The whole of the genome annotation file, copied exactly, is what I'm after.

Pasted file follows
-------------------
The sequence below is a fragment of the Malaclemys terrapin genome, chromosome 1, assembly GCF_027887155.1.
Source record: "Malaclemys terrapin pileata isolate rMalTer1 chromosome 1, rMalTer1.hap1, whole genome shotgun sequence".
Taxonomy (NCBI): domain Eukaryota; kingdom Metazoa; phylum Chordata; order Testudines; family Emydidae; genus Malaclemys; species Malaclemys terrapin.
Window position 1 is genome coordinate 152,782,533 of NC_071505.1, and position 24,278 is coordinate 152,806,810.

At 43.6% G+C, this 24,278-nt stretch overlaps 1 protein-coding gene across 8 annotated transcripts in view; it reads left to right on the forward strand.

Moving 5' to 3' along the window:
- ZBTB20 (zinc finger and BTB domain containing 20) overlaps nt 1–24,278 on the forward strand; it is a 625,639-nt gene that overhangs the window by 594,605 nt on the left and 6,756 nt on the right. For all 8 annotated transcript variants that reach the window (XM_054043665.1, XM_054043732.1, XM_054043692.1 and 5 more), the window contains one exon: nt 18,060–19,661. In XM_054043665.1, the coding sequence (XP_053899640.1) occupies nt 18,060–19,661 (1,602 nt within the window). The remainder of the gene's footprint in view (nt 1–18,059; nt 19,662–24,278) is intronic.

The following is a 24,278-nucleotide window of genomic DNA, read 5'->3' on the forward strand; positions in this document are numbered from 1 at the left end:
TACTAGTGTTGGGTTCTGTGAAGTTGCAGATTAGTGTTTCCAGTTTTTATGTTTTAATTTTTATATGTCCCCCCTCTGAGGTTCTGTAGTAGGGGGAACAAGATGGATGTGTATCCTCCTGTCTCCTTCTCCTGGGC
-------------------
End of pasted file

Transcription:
The sequence below is a fragment of the Malaclemys terrapin genome, chromosome 1, assembly GCF_027887155.1.
Source record: "Malaclemys terrapin pileata isolate rMalTer1 chromosome 1, rMalTer1.hap1, whole genome shotgun sequence".
Taxonomy (NCBI): domain Eukaryota; kingdom Metazoa; phylum Chordata; order Testudines; family Emydidae; genus Malaclemys; species Malaclemys terrapin.
Window position 1 is genome coordinate 152,782,533 of NC_071505.1, and position 24,278 is coordinate 152,806,810.

At 43.6% G+C, this 24,278-nt stretch overlaps 1 protein-coding gene across 8 annotated transcripts in view; it reads left to right on the forward strand.

Moving 5' to 3' along the window:
- ZBTB20 (zinc finger and BTB domain containing 20) overlaps nt 1–24,278 on the forward strand; it is a 625,639-nt gene that overhangs the window by 594,605 nt on the left and 6,756 nt on the right. For all 8 annotated transcript variants that reach the window (XM_054043665.1, XM_054043732.1, XM_054043692.1 and 5 more), the window contains one exon: nt 18,060–19,661. In XM_054043665.1, the coding sequence (XP_053899640.1) occupies nt 18,060–19,661 (1,602 nt within the window). The remainder of the gene's footprint in view (nt 1–18,059; nt 19,662–24,278) is intronic.

The following is a 24,278-nucleotide window of genomic DNA, read 5'->3' on the forward strand; positions in this document are numbered from 1 at the left end:
TACTAGTGTTGGGTTCTGTGAAGTTGCAGATTAGTGTTTCCAGTTTTTATGTTTTAATTTTTATATGTCCCCCCTCTGAGGTTCTGTAGTAGGGGGAACAAGATGGATGTGTATCCTCCTGTCTCCTTCTCCTGGGC